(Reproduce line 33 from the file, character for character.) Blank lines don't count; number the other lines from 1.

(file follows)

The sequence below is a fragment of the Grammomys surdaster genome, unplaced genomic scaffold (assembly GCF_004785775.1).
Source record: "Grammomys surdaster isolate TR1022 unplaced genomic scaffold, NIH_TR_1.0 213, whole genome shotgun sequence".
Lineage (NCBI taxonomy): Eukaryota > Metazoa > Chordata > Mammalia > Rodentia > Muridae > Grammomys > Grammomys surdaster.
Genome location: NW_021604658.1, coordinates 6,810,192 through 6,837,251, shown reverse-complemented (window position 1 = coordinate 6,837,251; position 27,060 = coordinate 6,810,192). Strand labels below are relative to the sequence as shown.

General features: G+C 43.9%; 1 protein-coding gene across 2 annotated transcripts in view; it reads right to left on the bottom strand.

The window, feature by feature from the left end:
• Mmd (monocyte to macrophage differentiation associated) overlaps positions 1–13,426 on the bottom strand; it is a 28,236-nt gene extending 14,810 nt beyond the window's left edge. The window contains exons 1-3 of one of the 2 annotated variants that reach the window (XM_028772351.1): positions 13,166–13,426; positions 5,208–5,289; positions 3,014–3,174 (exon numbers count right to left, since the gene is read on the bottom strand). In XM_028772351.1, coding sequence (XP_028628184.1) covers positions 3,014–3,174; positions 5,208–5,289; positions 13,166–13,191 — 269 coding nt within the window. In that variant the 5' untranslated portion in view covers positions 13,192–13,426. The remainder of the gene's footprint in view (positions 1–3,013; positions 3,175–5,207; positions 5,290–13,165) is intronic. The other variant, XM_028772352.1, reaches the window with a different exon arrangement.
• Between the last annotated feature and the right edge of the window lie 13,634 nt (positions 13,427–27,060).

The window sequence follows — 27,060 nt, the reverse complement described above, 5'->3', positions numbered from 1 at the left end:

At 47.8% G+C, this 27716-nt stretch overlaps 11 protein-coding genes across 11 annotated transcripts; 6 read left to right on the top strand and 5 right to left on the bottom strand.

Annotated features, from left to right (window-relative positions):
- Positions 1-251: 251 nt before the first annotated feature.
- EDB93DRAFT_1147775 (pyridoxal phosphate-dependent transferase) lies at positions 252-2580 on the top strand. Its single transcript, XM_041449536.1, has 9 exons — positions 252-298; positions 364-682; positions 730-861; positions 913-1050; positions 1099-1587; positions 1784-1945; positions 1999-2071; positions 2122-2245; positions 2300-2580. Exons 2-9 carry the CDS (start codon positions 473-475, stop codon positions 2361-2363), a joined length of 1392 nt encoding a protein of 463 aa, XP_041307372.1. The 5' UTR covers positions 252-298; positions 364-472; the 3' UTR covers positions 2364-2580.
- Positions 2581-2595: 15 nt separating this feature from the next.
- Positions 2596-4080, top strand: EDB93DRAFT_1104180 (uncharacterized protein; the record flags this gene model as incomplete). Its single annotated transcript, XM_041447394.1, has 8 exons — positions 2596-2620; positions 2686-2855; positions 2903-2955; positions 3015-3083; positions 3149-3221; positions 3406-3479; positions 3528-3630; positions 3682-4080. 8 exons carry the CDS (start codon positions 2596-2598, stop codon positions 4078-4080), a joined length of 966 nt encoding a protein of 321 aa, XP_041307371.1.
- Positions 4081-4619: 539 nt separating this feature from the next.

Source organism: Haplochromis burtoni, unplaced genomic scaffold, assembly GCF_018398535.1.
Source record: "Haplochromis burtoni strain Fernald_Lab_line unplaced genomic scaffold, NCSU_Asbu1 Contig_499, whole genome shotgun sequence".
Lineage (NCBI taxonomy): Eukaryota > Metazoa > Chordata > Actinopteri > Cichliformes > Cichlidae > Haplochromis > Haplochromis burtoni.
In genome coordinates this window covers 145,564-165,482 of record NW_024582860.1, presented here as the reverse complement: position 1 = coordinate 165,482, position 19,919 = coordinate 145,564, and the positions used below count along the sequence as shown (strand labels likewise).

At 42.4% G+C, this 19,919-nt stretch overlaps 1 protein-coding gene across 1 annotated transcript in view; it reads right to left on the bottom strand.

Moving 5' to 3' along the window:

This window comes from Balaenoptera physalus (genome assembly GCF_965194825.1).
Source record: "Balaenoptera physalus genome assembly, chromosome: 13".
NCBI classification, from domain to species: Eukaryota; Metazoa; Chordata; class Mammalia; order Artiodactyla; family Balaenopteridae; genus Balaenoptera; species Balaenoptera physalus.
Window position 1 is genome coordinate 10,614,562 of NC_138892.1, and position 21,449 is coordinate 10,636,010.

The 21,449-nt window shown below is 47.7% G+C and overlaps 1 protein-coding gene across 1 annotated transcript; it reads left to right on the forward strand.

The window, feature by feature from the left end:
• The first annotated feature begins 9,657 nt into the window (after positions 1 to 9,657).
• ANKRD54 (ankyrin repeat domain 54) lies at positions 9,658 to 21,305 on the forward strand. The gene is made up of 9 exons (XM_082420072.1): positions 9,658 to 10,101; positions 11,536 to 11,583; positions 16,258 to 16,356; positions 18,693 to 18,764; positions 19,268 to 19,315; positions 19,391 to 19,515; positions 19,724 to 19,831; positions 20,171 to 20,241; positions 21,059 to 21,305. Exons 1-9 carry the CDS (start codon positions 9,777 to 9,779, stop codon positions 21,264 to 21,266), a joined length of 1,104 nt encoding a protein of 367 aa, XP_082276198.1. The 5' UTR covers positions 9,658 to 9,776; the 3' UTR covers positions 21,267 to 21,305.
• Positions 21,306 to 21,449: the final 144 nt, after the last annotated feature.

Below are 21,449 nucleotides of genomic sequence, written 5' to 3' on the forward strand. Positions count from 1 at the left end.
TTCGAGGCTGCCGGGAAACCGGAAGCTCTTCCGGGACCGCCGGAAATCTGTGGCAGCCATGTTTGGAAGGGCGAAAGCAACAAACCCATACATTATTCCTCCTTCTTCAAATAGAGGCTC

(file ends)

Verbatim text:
TTCGAGGCTGCCGGGAAACCGGAAGCTCTTCCGGGACCGCCGGAAATCTGTGGCAGCCATGTTTGGAAGGGCGAAAGCAACAAACCCATACATTATTCCTCCTTCTTCAAATAGAGGCTC